"Watch What I Do" Chapter 25
Characterizing PBD Systems
David S. Kosbie
In the introduction to this book, we presented to the reader the idea of
Programming by Demonstration, indicating what PBD is and why it
is desirable. In this chapter, we take the discussion further, considering
how a PBD system is composed. That is, we lay out the various salient
dimensions that distinguish PBD systems. The purpose of this is two-fold.
First, readers can use this chapter as a framework for evaluating and comparing
systems. Second, designers can use this chapter as a model for presenting their
systems and as a means of delineating how their systems contribute to the
field. The summary sheets located at the end of each chapter in Section I are
based on this characterization.
We characterize PBD systems along the following dimensions:
The remaining sections of this chapter explain these dimensions
- Uses and Users What is the application domain and who are the
- User Interaction How does the user interact with the PBD system to
create, use, and modify programs?
- Inference Given the inherent ambiguity in inferring a generalized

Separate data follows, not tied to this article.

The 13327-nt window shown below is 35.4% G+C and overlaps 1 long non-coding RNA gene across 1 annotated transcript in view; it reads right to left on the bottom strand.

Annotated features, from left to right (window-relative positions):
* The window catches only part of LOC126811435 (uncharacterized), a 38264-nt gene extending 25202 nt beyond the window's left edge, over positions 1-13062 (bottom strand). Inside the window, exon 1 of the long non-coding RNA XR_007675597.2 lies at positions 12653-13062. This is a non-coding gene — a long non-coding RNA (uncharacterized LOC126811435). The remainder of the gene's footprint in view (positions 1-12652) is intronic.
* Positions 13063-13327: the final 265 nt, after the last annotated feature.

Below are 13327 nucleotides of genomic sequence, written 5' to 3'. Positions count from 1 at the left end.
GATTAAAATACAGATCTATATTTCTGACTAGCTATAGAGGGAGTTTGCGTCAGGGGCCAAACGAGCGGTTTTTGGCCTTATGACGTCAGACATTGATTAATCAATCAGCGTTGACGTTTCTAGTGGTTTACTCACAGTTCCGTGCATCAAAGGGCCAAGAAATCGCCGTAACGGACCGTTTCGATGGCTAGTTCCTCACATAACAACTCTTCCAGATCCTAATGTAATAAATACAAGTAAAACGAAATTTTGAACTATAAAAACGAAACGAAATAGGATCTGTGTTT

procedure from a limited set of examples, how does the PBD system select an
interpretation for the user's demonstration?
- Knowledge What information can the system use in making
The summary sheets that can be found at the end of each chapter in Section I
are based on the characterization presented in this chapter. Listed on the next
page are all of the categories used in the summary sheet. To conserve space,
individual systems omit headings if they do not have a specific comment about
Uses and Users
Tasks within the domain:
How does the user create, execute and modify programs?
Feedback about capabilities and inferences:
Types of examples:
Types and sources of information:
Machine, language, size:
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